What struck Arendt was Eichmann’s “curious, but authentic, inability to think.”

However monstrous the deeds were, the doer was neither monstrous nor demonic, and the only specific characteristic one could detect in his past as well as in his behavior during the trial and the preceding police examination was something entirely negative: it was not stupidity but a curious, quite authentic inability to think.” 

Eichmann didn’t subscribe to any “theory or doctrine,” exhibited no “particularity of wickedness, pathology, or ideological conviction;” his “only personal distinction was a perhaps extraordinary shallowness.”

Note, Arendt did not intend her characterization to be interpreted as commentary upon Eichmann’s IQ.  Nor, for that matter, did she mean to suggest that he was literally incapable of thinking critically.  Rather, her point was that Eichmann showed no will to think beyond the clichés—the memes, bumper sticker slogans, and hashtags—of his day.

Because of his reliance upon “clichés,” “stock phrases,” and “conventional, standardized codes of expression and conduct”—all of which “have the socially recognized function of protecting us against reality,” “against the claim on our thinking attention which all events and facts arouse by virtue of their existence”—numerous “inconsistencies and flagrant contradictions” littered Eichmann’s testimony in court.

Yet he showed no signs of being in the least “bothered” by them.

Upon her experience with Eichmann, Arendt began to revisit an ancient thesis, one taken for granted by earlier generations of philosophers, that between the will to think and moral character there is an inseparable connection.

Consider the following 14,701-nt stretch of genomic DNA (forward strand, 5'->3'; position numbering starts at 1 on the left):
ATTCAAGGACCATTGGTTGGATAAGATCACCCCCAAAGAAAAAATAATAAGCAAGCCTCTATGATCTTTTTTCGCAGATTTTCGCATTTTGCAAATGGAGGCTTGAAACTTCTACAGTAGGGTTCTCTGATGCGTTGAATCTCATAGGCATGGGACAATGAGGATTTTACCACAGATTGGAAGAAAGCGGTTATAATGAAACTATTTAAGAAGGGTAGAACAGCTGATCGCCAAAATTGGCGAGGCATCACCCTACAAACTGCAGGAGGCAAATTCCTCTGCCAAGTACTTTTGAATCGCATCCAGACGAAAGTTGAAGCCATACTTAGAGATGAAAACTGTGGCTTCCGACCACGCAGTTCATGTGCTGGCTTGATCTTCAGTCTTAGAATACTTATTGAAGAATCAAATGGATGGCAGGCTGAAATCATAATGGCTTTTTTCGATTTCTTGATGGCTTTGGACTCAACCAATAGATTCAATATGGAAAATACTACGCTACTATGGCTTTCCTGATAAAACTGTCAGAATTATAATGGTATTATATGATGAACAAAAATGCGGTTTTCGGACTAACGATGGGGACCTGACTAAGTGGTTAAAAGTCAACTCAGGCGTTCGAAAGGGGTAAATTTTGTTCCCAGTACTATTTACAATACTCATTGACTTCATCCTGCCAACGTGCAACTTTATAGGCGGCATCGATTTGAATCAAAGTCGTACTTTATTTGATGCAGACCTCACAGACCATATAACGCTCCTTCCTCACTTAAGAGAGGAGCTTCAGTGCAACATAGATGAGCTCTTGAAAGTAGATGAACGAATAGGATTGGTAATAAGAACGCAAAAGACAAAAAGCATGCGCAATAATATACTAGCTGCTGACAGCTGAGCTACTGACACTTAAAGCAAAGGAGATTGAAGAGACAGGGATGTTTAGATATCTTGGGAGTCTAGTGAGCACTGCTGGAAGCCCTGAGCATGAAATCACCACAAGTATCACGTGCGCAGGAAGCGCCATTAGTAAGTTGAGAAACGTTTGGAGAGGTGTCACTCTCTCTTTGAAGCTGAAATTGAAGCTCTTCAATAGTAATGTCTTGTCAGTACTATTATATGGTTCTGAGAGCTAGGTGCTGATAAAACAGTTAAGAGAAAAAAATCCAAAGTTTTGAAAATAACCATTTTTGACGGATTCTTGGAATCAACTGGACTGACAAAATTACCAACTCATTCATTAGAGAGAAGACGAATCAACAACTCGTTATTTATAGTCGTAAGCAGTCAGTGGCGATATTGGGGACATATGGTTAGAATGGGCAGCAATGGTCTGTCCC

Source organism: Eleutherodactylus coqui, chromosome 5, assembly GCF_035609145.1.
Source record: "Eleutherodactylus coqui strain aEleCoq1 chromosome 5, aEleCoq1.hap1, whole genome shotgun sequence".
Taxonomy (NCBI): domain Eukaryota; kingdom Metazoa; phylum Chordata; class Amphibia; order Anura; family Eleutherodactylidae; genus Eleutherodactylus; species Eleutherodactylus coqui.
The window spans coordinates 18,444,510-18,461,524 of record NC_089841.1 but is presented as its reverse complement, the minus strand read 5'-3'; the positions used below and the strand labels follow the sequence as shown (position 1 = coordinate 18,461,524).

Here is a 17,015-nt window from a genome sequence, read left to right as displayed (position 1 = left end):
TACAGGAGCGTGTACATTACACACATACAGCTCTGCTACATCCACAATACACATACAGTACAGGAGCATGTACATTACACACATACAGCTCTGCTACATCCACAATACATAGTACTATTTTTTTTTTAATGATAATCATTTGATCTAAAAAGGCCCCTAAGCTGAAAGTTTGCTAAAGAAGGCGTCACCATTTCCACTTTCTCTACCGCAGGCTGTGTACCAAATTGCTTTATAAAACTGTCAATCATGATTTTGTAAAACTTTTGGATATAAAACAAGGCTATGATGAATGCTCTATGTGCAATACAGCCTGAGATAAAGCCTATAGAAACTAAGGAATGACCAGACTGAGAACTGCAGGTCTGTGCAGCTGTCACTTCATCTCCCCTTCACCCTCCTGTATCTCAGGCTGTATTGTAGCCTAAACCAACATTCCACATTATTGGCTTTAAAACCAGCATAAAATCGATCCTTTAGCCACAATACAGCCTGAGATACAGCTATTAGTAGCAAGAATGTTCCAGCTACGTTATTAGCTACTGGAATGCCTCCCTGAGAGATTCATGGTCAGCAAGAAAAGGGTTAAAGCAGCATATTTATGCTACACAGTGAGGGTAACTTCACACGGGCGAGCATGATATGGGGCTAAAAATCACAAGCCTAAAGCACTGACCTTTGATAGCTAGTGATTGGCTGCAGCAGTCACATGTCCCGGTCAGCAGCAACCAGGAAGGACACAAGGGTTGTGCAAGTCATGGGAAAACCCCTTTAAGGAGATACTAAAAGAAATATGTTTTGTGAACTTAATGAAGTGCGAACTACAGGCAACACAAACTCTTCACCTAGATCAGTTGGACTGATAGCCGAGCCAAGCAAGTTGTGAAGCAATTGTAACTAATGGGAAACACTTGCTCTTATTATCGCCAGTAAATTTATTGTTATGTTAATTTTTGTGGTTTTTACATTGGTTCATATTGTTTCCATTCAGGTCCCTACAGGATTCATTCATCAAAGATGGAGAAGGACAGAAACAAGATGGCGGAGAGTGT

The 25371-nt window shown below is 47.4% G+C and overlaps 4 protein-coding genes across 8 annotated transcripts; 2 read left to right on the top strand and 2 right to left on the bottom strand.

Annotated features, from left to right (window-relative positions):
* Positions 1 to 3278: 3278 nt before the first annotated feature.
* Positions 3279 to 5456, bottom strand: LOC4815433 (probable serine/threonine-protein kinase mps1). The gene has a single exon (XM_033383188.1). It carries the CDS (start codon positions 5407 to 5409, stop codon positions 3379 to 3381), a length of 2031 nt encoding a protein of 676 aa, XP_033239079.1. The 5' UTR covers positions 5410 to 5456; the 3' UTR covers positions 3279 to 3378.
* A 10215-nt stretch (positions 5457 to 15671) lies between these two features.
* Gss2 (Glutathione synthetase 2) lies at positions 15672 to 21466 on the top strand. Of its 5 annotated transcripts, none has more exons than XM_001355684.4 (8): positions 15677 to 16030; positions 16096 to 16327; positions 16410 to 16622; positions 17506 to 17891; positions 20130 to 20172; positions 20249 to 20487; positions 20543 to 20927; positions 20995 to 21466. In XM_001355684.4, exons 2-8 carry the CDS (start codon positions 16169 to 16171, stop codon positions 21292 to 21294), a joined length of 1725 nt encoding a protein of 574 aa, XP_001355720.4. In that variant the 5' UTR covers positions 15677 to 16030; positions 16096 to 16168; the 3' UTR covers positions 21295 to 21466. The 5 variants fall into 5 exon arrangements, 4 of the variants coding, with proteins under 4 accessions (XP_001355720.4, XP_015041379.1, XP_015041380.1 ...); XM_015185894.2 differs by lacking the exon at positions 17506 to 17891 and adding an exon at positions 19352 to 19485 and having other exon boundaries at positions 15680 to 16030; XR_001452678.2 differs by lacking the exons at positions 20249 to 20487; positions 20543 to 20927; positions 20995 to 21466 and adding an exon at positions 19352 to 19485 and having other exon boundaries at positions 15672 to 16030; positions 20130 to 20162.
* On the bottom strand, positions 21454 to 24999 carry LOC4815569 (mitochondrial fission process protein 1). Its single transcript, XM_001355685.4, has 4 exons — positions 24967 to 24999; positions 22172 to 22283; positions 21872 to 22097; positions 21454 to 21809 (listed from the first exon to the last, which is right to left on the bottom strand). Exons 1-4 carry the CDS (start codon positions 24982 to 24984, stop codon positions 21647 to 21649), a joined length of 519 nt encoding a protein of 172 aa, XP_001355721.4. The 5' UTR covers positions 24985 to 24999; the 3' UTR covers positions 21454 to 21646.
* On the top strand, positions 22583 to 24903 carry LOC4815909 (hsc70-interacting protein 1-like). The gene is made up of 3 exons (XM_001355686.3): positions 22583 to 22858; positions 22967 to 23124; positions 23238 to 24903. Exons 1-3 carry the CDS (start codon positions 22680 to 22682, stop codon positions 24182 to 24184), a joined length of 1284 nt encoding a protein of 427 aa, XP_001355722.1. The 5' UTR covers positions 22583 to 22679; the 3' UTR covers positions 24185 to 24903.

“Is evil doing, not just the sins of omission but the sins of commission, possible in the absence of not merely ‘base motives’ (as the law calls it) but any motives at all, any particular prompting of interest or volition? Is wickedness, however we may define it, this being ‘determined to prove a villain,’ not a necessary condition for evil-doing?”

Continuing, Arendt writes:

“Could the activity of thinking as such, the habit of examining and reflecting upon whatever happens to come to pass, regardless of specific content and quite independent of results, could this activity be of such a nature that it ‘conditions’ men against evil-doing?”

It is crucial for the reader to recognize that the phenomenon that she witnessed in Eichmann she knew was one that is endemic to human beings generally.

In other words, Arendt knew that there was nothing unique at all about Eichmann.  Quite the contrary: He was ordinary, all too ordinary, to paraphrase Nietzsche.  But this was the problem."

I haven't, beyond the importance of critical l thinking in Education, got any answers. Im working through this, stuff. Your analysis welcome. 


  1. Ugh. The article was doing fine with ots consideration of Arendt's thoughts, until it suddenly turned into an attack on measures for covid-19 mitigation. And the way it does it with Arendt (probably deliberately) attaches it to Nazism. I lost interest at that point. With far, far worse to consider - not least the rise of the far-right through unthinking engagement with social media, lately associated with the very attacks on covid mitigation this article decries - he strikes as curious about-turn, having its cake and eating it, both complaining about unthinking engagement with meme culture while wallowing the very same unthinking engagement with (in this case, anti-science) meme culture.

    No thanks.

  2. I agree. I stopped reading at that point. I was far more interested in Arendt's thoughts. I should have nade that clear. The website this is on, of course, is one i constantly challenge-or more honestly ignore nowadays . It has a steady record of wrong turn analysis.